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Texas Republicans Offer Up a Christian Nationalist, Anti-Democracy Platform

Voters in rural counties would be given expansive voting power, vastly outweighing voters in cities and suburban areas.

The Texas State Capitol, with the U.S. and Texas flags flying in the foreground.

During its state convention this past weekend, the Republican Party of Texas approved a platform that lays out a Christian nationalist vision for the state, which would be maintained through an anti-democratic elections process that would create a permanent, one-party system.

Party platforms are meant to give voters an impression of what that organization’s principles and goals are. While not binding, they provide a basic idea of the policies a party will pursue should its members win control of government in an upcoming election.

The 50-page platform from the Republican Party of Texas suggests that the party will seek to instill a number of far right policies, including:

  • Restricting in-person voting to just three days prior to an election day;
  • Adopting a so-called “parents’ rights” view of schooling, which would forbid any schools from teaching about “sexual choice or identity…in any grade whatsoever” and passing a law “even more comprehensive than the Florida [Don’t Say Gay] law,” effectively stamping out LGBTQ students’ right to feel safe in schools;
  • Restricting even further the right to obtain an abortion, and banning methods of birth control that the far right considers “abortifacients,” such as Plan B (“the morning after” pill);
  • And mandating that the state legislature and the state Board of Education “require instruction on the Bible” in all public schools throughout Texas.

The party platform also calls for vast changes to how statewide officials are elected, urging for the creation of a system that would be an extreme version of the federal Electoral College by giving equal voting weight to each county, regardless of population size.

In the proposal, candidates for statewide office would have to win a majority of counties in the state, rather than a direct majority of voters, to win the position they’re seeking. Per the platform:

The State Legislature shall cause to be enacted a State Constitutional Amendment to add the additional criteria for election to a statewide office to include the majority vote of the counties with each individual county being assigned one vote allocated to the popular majority vote winner of each individual county.

Democrats have not won a statewide office position in Texas for decades, but the proposal would almost guarantee that they could never win a position ever again.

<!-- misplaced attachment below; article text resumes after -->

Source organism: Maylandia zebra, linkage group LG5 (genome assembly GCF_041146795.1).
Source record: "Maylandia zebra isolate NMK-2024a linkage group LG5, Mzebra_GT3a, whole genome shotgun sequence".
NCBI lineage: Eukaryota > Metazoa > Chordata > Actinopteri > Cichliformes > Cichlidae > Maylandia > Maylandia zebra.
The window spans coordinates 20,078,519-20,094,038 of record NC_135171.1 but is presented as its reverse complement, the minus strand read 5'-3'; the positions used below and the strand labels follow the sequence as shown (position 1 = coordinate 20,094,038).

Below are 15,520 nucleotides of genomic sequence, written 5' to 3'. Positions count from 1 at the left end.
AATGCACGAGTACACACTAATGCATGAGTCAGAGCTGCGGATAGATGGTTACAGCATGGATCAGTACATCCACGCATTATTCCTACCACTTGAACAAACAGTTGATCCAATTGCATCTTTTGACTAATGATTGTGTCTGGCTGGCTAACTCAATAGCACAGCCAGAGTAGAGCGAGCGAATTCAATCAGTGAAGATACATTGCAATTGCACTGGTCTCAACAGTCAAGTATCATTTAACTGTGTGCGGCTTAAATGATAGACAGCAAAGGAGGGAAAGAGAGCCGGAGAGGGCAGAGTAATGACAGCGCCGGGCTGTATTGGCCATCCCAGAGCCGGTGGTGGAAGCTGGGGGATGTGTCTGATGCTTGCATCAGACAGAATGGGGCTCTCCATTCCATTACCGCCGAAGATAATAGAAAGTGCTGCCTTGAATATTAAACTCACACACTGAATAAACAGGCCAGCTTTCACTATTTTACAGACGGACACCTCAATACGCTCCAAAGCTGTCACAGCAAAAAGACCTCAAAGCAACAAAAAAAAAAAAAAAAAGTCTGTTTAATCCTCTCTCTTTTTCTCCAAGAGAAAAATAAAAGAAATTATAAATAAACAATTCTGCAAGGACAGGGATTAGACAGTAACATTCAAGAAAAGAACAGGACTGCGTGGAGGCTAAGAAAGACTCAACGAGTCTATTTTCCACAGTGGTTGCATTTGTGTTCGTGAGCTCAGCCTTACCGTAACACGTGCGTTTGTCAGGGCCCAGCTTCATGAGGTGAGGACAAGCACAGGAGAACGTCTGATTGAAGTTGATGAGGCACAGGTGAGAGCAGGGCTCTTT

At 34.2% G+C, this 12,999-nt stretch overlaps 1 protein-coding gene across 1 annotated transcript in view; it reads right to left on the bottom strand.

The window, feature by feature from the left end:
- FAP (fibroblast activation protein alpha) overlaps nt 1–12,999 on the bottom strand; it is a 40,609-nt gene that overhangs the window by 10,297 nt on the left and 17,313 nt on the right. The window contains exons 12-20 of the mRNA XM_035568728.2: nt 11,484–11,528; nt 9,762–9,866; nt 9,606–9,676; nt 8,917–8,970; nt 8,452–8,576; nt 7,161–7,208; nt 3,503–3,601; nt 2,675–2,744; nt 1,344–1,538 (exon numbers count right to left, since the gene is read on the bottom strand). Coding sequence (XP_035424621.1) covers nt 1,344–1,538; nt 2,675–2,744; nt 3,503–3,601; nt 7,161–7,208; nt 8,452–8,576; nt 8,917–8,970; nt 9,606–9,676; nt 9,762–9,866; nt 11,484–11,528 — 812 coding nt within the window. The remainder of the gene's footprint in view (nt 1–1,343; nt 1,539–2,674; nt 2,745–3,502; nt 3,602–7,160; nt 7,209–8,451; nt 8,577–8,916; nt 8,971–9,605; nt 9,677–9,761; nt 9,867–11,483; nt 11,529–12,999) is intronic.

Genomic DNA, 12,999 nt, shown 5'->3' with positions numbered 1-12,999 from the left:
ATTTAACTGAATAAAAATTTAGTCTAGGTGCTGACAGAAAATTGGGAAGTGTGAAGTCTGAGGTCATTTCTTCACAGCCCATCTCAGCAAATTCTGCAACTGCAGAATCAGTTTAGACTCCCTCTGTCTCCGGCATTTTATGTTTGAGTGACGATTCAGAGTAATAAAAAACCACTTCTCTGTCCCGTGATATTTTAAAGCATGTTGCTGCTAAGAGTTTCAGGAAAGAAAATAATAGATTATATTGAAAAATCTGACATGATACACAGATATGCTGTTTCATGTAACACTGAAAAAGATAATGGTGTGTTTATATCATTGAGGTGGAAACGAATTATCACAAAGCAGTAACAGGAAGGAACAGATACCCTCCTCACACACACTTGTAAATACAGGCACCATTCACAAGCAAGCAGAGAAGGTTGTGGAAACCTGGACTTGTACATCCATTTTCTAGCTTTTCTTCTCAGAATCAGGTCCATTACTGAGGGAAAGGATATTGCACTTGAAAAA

The last presidential election provides an example of how extreme this plan would be. Former President Donald Trump won the state against President Joe Biden by a margin of 52 percent to 46 percent, respectively. But under the Texas GOP’s proposed changes, Trump would have won 91 percent of the total counties compared to Biden’s 9 percent.

Even if a Democratic candidate has a majority of voters supporting them — likely through obtaining large margins of victories in highly populated counties — they still wouldn’t win the election. In Dallas County, for example, where Biden won with 598,576 votes compared to Trump’s 307,076, the outcome would be canceled out under the GOP’s proposal by the outcome in Loving County, a sparsely populated jurisdiction where Trump won 60 votes total compared to Biden’s nine votes from people living there.

In short, the Republican Party would likely become the only party in the state under this scheme, although far right third parties could potentially do well under it, too.

On his Substack, historian Kevin Kruse described the proposal as a “throwback to the decidedly undemocratic systems that southern states had before the civil rights era.” Indeed, several states, Kruse noted, had similar voting systems in place that Republicans in Texas are now proposing to bring back; such systems served as a means to prevent Black voters from obtaining any real representation in the state legislature during the Jim Crow era.

Those systems were invalidated by a series of Supreme Court rulings that created the standard of “one person, one vote” in state elections. If Texas tries to reimplement the plan, however, it will likely return to the Court, which has taken a decidedly right-wing turn over the past two decades, and may give reconsideration to those past precedents.

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